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Effects of instructional strategies using cross sections on the recognition of anatomical structures in correlated CT and MR images.
Anat Sci Educ. 2008 Mar-Apr; 1(2):75-83.AS

Abstract

This research is an effort to best utilize the interactive anatomical images for instructional purposes based on cognitive load theory. Three studies explored the differential effects of three computer-based instructional strategies that use anatomical cross-sections to enhance the interpretation of radiological images. These strategies include: (1) cross-sectional images of the head that can be superimposed on radiological images, (2) transparent highlighting of anatomical structures in radiological images, and (3) cross-sectional images of the head with radiological images presented side-by-side. Data collected included: (1) time spent on instruction and on solving test questions, (2) mental effort during instruction and test, and (3) students' performance to identify anatomical structures in radiological images. Participants were 28 freshmen medical students (15 males and 13 females) and 208 biology students (190 females and 18 males). All studies used posttest-only control group design, and the collected data were analyzed by either t test or ANOVA. In self-directed computer-based environments, the strategies that used cross sections to improve students' ability to recognize anatomic structures in radiological images showed no significant positive effects. However, when increasing the complexity of the instructional materials, cross-sectional images imposed a higher cognitive load, as indicated by higher investment of mental effort. There is not enough evidence to claim that the simultaneous combination of cross sections and radiological images has no effect on the identification of anatomical structures in radiological images for novices. Further research that control for students' learning and cognitive style is needed to reach an informative conclusion.

Authors+Show Affiliations

Department of Biomedical Sciences, Tuskegee University College of Veterinary Medicine, Nursing and Allied Health, Tuskegee, Alabama, USA. mkhalil@tuskegee.eduNo affiliation info availableNo affiliation info availableNo affiliation info availableNo affiliation info available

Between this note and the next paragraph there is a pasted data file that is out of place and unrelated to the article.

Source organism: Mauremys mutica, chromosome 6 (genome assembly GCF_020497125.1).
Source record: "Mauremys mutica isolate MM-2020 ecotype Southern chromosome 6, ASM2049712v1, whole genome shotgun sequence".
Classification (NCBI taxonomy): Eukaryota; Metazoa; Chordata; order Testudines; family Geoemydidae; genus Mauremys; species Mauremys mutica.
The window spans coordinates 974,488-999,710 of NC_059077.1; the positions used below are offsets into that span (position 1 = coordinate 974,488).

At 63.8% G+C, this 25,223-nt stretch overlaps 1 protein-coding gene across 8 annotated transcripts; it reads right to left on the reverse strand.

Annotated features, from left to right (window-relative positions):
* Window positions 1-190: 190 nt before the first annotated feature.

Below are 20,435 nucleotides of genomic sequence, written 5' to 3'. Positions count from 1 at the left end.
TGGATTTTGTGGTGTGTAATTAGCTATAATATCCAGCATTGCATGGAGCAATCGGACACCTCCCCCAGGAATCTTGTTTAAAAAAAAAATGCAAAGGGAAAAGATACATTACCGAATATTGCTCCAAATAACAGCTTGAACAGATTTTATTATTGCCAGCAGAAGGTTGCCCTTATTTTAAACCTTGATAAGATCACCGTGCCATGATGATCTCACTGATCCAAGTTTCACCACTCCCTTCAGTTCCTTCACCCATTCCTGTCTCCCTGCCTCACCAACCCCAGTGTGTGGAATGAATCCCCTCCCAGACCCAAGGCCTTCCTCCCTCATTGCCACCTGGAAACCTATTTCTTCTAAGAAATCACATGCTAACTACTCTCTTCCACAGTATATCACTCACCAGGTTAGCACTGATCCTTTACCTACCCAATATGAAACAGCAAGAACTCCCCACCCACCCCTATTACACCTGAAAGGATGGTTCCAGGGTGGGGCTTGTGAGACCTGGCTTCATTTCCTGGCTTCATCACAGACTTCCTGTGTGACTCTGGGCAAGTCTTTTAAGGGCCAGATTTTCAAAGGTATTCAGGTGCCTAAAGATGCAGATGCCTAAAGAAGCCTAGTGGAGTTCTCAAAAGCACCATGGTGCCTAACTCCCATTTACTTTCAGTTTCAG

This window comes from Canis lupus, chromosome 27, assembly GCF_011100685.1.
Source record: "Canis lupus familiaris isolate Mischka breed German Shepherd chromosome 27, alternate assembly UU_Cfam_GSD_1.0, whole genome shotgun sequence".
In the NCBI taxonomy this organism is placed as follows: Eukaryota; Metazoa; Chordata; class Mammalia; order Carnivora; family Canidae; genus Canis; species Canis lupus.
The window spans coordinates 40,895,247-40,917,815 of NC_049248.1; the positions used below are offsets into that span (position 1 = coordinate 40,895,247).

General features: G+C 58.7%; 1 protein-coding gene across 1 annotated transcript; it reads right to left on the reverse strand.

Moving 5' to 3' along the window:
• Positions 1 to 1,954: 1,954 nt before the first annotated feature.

Pub Type(s)

Evaluation Study
Journal Article

Language

eng

PubMed ID

19177385

Citation

Khalil, Mohammed K., et al. "Effects of Instructional Strategies Using Cross Sections On the Recognition of Anatomical Structures in Correlated CT and MR Images." Anatomical Sciences Education, vol. 1, no. 2, 2008, pp. 75-83.
Khalil MK, Paas F, Johnson TE, et al. Effects of instructional strategies using cross sections on the recognition of anatomical structures in correlated CT and MR images. Anat Sci Educ. 2008;1(2):75-83.
Khalil, M. K., Paas, F., Johnson, T. E., Su, Y. K., & Payer, A. F. (2008). Effects of instructional strategies using cross sections on the recognition of anatomical structures in correlated CT and MR images. Anatomical Sciences Education, 1(2), 75-83. https://doi.org/10.1002/ase.19
Khalil MK, et al. Effects of Instructional Strategies Using Cross Sections On the Recognition of Anatomical Structures in Correlated CT and MR Images. Anat Sci Educ. 2008 Mar-Apr;1(2):75-83. PubMed PMID: 19177385.
* Article titles in AMA citation format should be in sentence-case
TY - JOUR T1 - Effects of instructional strategies using cross sections on the recognition of anatomical structures in correlated CT and MR images. AU - Khalil,Mohammed K, AU - Paas,Fred, AU - Johnson,Tristan E, AU - Su,Yung K, AU - Payer,Andrew F, PY - 2009/1/30/entrez PY - 2009/1/30/pubmed PY - 2009/2/27/medline SP - 75 EP - 83 JF - Anatomical sciences education JO - Anat Sci Educ VL - 1 IS - 2 N2 - This research is an effort to best utilize the interactive anatomical images for instructional purposes based on cognitive load theory. Three studies explored the differential effects of three computer-based instructional strategies that use anatomical cross-sections to enhance the interpretation of radiological images. These strategies include: (1) cross-sectional images of the head that can be superimposed on radiological images, (2) transparent highlighting of anatomical structures in radiological images, and (3) cross-sectional images of the head with radiological images presented side-by-side. Data collected included: (1) time spent on instruction and on solving test questions, (2) mental effort during instruction and test, and (3) students' performance to identify anatomical structures in radiological images. Participants were 28 freshmen medical students (15 males and 13 females) and 208 biology students (190 females and 18 males). All studies used posttest-only control group design, and the collected data were analyzed by either t test or ANOVA. In self-directed computer-based environments, the strategies that used cross sections to improve students' ability to recognize anatomic structures in radiological images showed no significant positive effects. However, when increasing the complexity of the instructional materials, cross-sectional images imposed a higher cognitive load, as indicated by higher investment of mental effort. There is not enough evidence to claim that the simultaneous combination of cross sections and radiological images has no effect on the identification of anatomical structures in radiological images for novices. Further research that control for students' learning and cognitive style is needed to reach an informative conclusion. SN - 1935-9780 UR - https://www.unboundmedicine.com/medline/citation/19177385/Effects_of_instructional_strategies_using_cross_sections_on_the_recognition_of_anatomical_structures_in_correlated_CT_and_MR_images_ L2 - https://doi.org/10.1002/ase.19 DB - PRIME DP - Unbound Medicine ER -